Simon Sinek encapsulated the answers to all of these questions in his groundbreaking book Start with Why, following on from his hugely popular and now legendary TED talk. We have extracted the best and most pertinent parts of the book and here it now is, available just a short read away!
Start With Why has led millions of readers to rethink everything they do – in their personal lives, their careers and their organizations.
Now Find Your Why picks up where Start With Why left off. It shows you how to apply Simon Sinek’s powerful insights so that you can find more inspiration at work -- and in turn inspire those around you.
I believe fulfillment is a right and not a privilege. We are all entitled to wake up in the morning inspired to go to work, feel safe when we’re there and return home fulfilled at the end of the day. Achieving that fulfillment starts with understanding exactly WHY we do what we do.
As Start With Why has spread around the world, countless readers have asked me the same question: How can I apply Start With Why to my career, team, company or nonprofit? Along with two of my colleagues, Peter Docker and David Mead, I created this hands-on, step-by-step guide to help you find your WHY.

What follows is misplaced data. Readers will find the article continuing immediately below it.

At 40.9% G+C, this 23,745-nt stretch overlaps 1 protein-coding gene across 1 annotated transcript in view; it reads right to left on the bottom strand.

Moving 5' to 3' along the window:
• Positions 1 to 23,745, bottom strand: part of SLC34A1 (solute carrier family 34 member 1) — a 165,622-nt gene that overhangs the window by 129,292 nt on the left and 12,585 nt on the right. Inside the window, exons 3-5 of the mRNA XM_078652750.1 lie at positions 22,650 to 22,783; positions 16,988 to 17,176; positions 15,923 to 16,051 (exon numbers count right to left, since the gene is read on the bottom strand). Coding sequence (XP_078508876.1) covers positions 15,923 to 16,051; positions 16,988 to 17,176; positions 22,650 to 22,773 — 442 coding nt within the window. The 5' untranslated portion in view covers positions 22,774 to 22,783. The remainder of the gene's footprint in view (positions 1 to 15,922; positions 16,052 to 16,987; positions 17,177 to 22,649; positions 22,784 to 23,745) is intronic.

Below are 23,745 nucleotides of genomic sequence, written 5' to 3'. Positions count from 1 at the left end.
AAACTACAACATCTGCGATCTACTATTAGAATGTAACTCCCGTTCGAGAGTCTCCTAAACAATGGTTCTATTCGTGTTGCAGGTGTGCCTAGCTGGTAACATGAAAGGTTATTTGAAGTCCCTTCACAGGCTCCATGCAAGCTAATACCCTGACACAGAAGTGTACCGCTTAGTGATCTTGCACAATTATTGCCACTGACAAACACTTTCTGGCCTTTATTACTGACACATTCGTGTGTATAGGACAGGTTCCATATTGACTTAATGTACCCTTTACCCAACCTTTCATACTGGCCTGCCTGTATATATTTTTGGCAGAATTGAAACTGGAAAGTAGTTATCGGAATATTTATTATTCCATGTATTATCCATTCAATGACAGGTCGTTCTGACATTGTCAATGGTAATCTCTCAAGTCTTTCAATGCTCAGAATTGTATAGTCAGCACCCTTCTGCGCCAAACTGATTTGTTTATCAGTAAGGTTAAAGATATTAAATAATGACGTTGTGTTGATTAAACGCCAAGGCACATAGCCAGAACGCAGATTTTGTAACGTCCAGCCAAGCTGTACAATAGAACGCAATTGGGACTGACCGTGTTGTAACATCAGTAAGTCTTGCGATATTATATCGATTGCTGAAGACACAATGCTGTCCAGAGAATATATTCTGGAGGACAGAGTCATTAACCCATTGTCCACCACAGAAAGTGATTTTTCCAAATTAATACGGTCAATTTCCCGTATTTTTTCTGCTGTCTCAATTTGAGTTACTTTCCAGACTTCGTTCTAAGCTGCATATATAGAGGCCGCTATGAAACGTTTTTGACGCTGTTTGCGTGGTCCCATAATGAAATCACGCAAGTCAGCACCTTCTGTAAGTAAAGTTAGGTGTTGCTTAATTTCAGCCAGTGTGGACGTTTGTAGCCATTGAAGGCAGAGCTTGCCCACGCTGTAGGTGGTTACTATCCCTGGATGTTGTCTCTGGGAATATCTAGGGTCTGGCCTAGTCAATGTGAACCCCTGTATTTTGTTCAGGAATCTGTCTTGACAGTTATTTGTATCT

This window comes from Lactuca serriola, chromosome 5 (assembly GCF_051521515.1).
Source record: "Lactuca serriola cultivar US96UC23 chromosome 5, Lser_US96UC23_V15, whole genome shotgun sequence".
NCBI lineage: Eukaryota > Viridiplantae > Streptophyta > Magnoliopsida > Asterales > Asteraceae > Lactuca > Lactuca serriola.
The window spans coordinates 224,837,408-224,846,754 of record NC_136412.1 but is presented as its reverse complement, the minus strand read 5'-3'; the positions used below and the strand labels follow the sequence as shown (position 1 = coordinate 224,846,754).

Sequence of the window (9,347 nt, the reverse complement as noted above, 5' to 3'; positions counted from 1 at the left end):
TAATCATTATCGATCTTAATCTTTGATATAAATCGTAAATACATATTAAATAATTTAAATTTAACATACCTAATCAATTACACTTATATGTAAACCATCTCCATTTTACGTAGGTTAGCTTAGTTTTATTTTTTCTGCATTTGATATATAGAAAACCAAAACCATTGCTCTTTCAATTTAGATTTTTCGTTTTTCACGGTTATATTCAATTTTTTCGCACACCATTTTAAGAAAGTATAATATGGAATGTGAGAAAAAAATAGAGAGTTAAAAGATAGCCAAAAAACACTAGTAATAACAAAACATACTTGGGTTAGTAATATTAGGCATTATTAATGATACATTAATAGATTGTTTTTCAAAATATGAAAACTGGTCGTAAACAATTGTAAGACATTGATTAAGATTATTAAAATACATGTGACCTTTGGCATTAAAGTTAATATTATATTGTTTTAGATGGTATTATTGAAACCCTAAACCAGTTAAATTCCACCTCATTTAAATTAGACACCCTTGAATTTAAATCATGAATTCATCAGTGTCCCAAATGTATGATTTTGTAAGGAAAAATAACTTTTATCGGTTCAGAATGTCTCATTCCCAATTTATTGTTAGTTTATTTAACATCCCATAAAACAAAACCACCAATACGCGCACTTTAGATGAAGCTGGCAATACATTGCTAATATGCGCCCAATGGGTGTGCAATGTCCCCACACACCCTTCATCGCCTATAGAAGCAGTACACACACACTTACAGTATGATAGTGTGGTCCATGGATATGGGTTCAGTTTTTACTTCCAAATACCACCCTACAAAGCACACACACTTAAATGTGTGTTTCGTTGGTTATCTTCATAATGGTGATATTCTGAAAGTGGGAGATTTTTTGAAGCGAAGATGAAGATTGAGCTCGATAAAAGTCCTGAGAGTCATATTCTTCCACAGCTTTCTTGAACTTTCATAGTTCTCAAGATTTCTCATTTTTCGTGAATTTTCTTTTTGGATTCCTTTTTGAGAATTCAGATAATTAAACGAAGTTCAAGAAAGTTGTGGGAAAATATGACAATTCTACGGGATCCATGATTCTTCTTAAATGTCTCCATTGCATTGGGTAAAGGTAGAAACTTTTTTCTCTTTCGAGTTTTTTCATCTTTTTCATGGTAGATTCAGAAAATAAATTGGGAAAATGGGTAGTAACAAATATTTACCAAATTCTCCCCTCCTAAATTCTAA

With detailed exercises, illustrations, and action steps for every stage of the process, Find Your Why can help you address many important concerns, including:
* What if my WHY sounds just like my competitor’s?
* Can I have more than one WHY?
* If my work doesn’t match my WHY, what should I do?
* What if my team can’t agree on our WHY?
Whether you've just started your first job, are leading a team, or are CEO of your own company, the exercises in this book will help guide you on a path to long-term success and fulfillment, for both you and your colleagues.
Thank you for joining us as we work together to build a world in which more people start with WHY.
Simon Sinek sparked a movement with his bestsellers START WITH WHY and LEADERS EAT LAST. Now this beautifully illustrated book will inspire more readers to ask for help, help others, and discover their own courage through a charming story about change.
Life is a series of choices. Do we go left or right? Jump forward or hold back?
Sometimes our choices work out for the better…and sometimes they don’t. But there is one choice, regardless of every other decision, that profoundly affects how we feel about our journey: Do we go alone or do we go together?
It is the courageous few who ask for help. It is the giving few willing to help others. We can all find the courage we need and know the joy of service – the minute we learn that together is better.